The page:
||Gallicolumba crinigera (Pucheran, 1853)
Gallicolumba criniger ssp. criniger (Pucheran, 1853) — Collar et al. (1994)
Gallicolumba criniger ssp. criniger (Pucheran, 1853) — BirdLife International (2000)
Gallicolumba criniger ssp. criniger (Pucheran, 1853) — Sibley and Monroe (1990, 1993)
||del Hoyo, J., Collar, N.J., Christie, D.A., Elliott, A. and Fishpool, L.D.C. 2014. HBW and BirdLife International Illustrated Checklist of the Birds of the World. Volume 1: Non-passerines. Lynx Edicions BirdLife International, Barcelona, Spain and Cambridge, UK.
||30 cm. Medium-sized, short-tailed, ground-dwelling pigeon. Large blood-red central patch to otherwise white throat and breast. Iridescent bronzy-green crown, nape, upper mantle and breast-sides (forming an incomplete breast-band). Dark chestnut rest of upperparts with broad greyish bands across wing-coverts. Deep buff belly becoming creamy-white on vent. Subspecies show slight variation in breast pattern. Voice Thought to be a repeated, cooing woo-oo. Hints Feeds on forest floor. Shy, tends to run from danger, typically only flying short distances when flushed.
|Red List Category & Criteria:
||Butchart, S. & Symes, A.
||Allen, D. & Ibanez, J.
||Benstead, P., Bird, J., Butchart, S., Lowen, J., Taylor, J. & Symes, A.
Forest clearance within this species's range must have led to a rapid reduction of its small, fragmented population; a trend which is set to continue. For these reasons it is classified as Vulnerable.
|Previously published Red List assessments:|
- 2013 – Vulnerable (VU)
- 2012 – Vulnerable (VU)
- 2008 – Vulnerable (VU)
- 2007 – Vulnerable (VU)
- 2004 – Endangered (EN)
- 2000 – Endangered (EN)
- 1996 – Vulnerable (VU)
- 1994 – Vulnerable (VU)
- 1988 – Lower Risk/least concern (LR/lc)
|Range Description:||Gallicolomba crinigera is endemic to the Philippines, where it is known from Samar, Leyte, Bohol, Dinagat, Mindanao and Basilan (Collar et al. 1999). There are records from c.35 localities, but since 1980 it has only been recorded from Rajah Sikatuna National Park on Bohol, Bislig on Mindanao and during recent surveys on Mount Hamiguitan and Mount Hilong-hilong in eastern Mindanao (J. Ibanez in litt. 2007). It always appears to have been rare throughout its range, although its aptitude for self-concealment may mean that it is under-recorded. Nevertheless, a substantial population decline is likely to have occurred. |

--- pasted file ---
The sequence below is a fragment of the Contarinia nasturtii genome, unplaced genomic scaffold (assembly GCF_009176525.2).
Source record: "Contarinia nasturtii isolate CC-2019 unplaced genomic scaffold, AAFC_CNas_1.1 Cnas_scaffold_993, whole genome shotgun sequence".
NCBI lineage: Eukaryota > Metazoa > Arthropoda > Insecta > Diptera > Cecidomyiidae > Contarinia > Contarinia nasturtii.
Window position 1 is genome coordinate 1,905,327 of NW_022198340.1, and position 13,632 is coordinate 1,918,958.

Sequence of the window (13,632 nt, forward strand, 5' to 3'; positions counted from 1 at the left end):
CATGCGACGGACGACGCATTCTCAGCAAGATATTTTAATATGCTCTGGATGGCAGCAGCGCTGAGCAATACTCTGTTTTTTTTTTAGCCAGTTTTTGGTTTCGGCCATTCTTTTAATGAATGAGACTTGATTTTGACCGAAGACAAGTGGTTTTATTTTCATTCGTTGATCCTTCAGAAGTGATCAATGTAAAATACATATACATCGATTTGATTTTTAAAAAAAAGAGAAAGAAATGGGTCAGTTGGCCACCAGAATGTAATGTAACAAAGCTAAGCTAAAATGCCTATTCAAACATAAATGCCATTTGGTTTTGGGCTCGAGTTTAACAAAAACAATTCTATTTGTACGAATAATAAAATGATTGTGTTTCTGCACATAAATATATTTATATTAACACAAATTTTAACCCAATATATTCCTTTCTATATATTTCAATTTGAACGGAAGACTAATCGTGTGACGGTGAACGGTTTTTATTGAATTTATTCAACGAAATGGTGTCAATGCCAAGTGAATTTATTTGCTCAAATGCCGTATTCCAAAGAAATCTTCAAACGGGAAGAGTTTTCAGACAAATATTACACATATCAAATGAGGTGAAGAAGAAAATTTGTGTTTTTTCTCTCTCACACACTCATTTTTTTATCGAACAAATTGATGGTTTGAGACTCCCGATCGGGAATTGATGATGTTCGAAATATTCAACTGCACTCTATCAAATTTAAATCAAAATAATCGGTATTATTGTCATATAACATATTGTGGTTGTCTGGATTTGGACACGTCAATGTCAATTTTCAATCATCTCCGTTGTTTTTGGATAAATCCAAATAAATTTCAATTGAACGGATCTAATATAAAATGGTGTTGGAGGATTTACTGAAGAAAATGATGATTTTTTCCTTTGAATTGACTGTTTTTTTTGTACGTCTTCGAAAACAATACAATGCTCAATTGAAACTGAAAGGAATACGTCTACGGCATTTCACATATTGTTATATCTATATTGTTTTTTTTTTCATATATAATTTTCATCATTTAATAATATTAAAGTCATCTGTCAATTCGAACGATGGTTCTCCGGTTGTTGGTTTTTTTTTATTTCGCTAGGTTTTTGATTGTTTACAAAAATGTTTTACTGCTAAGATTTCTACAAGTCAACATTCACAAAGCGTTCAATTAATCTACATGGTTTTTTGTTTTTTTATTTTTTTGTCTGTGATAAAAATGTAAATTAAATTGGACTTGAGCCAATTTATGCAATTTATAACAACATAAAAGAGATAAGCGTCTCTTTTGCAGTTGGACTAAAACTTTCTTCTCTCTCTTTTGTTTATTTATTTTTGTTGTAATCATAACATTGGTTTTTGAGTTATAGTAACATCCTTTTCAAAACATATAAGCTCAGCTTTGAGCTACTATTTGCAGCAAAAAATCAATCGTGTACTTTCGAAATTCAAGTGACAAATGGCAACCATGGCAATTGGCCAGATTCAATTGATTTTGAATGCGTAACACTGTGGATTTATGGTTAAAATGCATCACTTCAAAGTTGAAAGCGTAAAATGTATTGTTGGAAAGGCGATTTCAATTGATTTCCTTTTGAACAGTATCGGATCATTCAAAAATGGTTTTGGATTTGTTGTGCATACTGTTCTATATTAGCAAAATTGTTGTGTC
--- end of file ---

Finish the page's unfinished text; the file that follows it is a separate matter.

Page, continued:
|♦ Continuing decline in area of occupancy (AOO):||Yes|
|♦ Extreme fluctuations in area of occupancy (AOO):||No||♦ Estimated extent of occurrence (EOO) - km2:||264000|
|♦ Continuing decline in extent of occurrence (EOO):||Unknown||♦ Extreme fluctuations in extent of occurrence (EOO):||No|
|♦ Number of Locations:||11-100||♦ Continuing decline in number of locations:||Yes|
|♦ Extreme fluctuations in the number of locations:||No|
|♦ Upper elevation limit (metres):||750|
|Range Map:||Click here to open the map viewer and explore range.|
The near-total loss of lowland forest throughout its range has caused its decline. In the late 1980s, forest cover was estimated at just 29% on Mindanao, and as little as 433 km2 of old-growth dipterocarp forest remained on Samar and Leyte, with most lowland forest leased to logging concessions and mining applications. Dinagat has lost practically all lowland forest as a result of illegal logging and, particularly, chromite and nickel surface-mining. Bohol is thought to retain only 4% forest cover, with tree-cutting, agricultural expansion and soil erosion all acting as threats to Rajah Sikatuna National Park. Forest at Bislig on Mindanao is being cleared under concession and re-planted with exotic trees for paper production. Elsewhere in eastern Mindanao where the largest old growth dipterocarp forest remain, illegal logging and mining persist at varying levels of intensity. In 2006, DENR-CARAGA Region confiscated 41,232 pieces or 12,998.27 cubic metres of illegally cut logs, amounting to around Php 18 million. Eliminating illegal logging remains difficult, with very limited capacity and logistics allotted by the government for monitoring and law enforcement. There are 51 mineral production sharing agreements (MPSA) at various levels of exploration and extraction approved since 1990 in eastern Mindanao alone. In the Tumadgo Peak IBA, almost 70% of unprotected dipterocarp and cloud forest is under MPSAs. Only 22% of the whole IBA, mostly high-elevation forest, is protected as wildlife sanctuary. Trapping for food and trade is a problem for all terrestrial birds in the Philippines.